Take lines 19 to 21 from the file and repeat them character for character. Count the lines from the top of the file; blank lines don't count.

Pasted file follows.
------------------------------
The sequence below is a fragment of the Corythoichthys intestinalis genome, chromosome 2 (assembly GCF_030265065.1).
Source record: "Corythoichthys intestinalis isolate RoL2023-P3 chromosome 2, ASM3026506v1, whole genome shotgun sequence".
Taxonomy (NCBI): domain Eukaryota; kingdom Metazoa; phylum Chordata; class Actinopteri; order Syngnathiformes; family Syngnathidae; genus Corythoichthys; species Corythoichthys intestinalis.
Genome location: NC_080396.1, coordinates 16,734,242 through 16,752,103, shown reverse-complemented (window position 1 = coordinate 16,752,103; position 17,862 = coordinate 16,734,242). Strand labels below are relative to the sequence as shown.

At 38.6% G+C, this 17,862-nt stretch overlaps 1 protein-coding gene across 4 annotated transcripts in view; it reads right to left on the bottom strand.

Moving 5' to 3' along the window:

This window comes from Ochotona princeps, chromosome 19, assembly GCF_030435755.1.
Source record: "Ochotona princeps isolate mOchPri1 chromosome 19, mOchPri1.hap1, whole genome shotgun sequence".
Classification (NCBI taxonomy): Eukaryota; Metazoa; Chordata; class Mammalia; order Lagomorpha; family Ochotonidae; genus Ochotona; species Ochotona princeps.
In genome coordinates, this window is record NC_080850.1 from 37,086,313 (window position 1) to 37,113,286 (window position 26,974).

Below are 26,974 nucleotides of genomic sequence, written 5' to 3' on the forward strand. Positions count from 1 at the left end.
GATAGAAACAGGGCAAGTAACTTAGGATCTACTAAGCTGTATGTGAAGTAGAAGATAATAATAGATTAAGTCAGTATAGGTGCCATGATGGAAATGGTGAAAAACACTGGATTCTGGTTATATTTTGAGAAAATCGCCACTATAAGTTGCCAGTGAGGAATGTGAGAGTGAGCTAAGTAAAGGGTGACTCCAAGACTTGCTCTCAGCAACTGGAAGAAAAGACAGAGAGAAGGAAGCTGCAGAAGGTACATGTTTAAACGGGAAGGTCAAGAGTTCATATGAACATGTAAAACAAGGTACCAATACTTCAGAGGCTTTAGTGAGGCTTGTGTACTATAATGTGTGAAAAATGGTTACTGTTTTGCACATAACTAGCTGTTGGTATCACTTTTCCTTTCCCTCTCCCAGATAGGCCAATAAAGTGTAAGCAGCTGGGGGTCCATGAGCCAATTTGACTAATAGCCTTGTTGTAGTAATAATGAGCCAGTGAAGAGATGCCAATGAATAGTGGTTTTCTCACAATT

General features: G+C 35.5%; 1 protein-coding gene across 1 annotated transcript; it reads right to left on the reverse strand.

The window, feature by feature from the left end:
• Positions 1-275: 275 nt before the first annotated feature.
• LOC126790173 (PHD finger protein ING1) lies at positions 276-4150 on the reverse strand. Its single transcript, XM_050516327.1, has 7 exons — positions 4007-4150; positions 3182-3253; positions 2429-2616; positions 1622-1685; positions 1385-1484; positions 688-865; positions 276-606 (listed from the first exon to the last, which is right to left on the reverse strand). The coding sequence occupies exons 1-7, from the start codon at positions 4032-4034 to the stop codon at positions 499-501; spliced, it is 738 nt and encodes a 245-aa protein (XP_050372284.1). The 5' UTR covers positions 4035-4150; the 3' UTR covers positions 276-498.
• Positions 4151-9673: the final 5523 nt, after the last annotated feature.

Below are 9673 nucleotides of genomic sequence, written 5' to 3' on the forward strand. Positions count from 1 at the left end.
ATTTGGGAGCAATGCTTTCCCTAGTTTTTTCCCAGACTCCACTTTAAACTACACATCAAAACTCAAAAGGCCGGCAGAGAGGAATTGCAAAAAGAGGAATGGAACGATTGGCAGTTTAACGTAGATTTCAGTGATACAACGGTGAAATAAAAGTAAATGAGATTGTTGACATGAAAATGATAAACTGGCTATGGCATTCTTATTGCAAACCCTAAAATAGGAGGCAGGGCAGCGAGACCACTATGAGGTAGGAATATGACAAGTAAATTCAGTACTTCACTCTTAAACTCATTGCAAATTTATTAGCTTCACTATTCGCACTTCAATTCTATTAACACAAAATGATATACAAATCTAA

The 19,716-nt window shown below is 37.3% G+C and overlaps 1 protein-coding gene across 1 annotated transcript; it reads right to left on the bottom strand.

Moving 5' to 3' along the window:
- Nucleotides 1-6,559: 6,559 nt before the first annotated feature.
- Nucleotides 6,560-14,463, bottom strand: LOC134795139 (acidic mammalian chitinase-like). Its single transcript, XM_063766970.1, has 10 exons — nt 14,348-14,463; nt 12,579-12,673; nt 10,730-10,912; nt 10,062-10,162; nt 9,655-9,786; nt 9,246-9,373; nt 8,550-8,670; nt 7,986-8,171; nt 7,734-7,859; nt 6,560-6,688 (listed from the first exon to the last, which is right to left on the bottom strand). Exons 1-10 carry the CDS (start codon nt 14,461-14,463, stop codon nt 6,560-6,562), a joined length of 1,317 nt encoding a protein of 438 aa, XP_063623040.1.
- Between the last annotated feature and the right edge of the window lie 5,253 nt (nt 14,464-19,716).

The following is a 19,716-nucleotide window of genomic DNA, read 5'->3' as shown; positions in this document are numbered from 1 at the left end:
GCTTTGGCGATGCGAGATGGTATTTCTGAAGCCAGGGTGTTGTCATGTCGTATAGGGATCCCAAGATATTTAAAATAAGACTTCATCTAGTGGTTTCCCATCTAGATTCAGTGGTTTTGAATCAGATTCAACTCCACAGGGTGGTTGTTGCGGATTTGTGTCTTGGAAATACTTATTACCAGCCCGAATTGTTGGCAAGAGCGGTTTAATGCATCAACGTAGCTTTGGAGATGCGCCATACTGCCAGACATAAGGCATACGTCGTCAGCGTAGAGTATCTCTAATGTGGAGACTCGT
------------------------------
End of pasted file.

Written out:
ATTTGGGAGCAATGCTTTCCCTAGTTTTTTCCCAGACTCCACTTTAAACTACACATCAAAACTCAAAAGGCCGGCAGAGAGGAATTGCAAAAAGAGGAATGGAACGATTGGCAGTTTAACGTAGATTTCAGTGATACAACGGTGAAATAAAAGTAAATGAGATTGTTGACATGAAAATGATAAACTGGCTATGGCATTCTTATTGCAAACCCTAAAATAGGAGGCAGGGCAGCGAGACCACTATGAGGTAGGAATATGACAAGTAAATTCAGTACTTCACTCTTAAACTCATTGCAAATTTATTAGCTTCACTATTCGCACTTCAATTCTATTAACACAAAATGATATACAAATCTAA

The 19,716-nt window shown below is 37.3% G+C and overlaps 1 protein-coding gene across 1 annotated transcript; it reads right to left on the bottom strand.

Moving 5' to 3' along the window: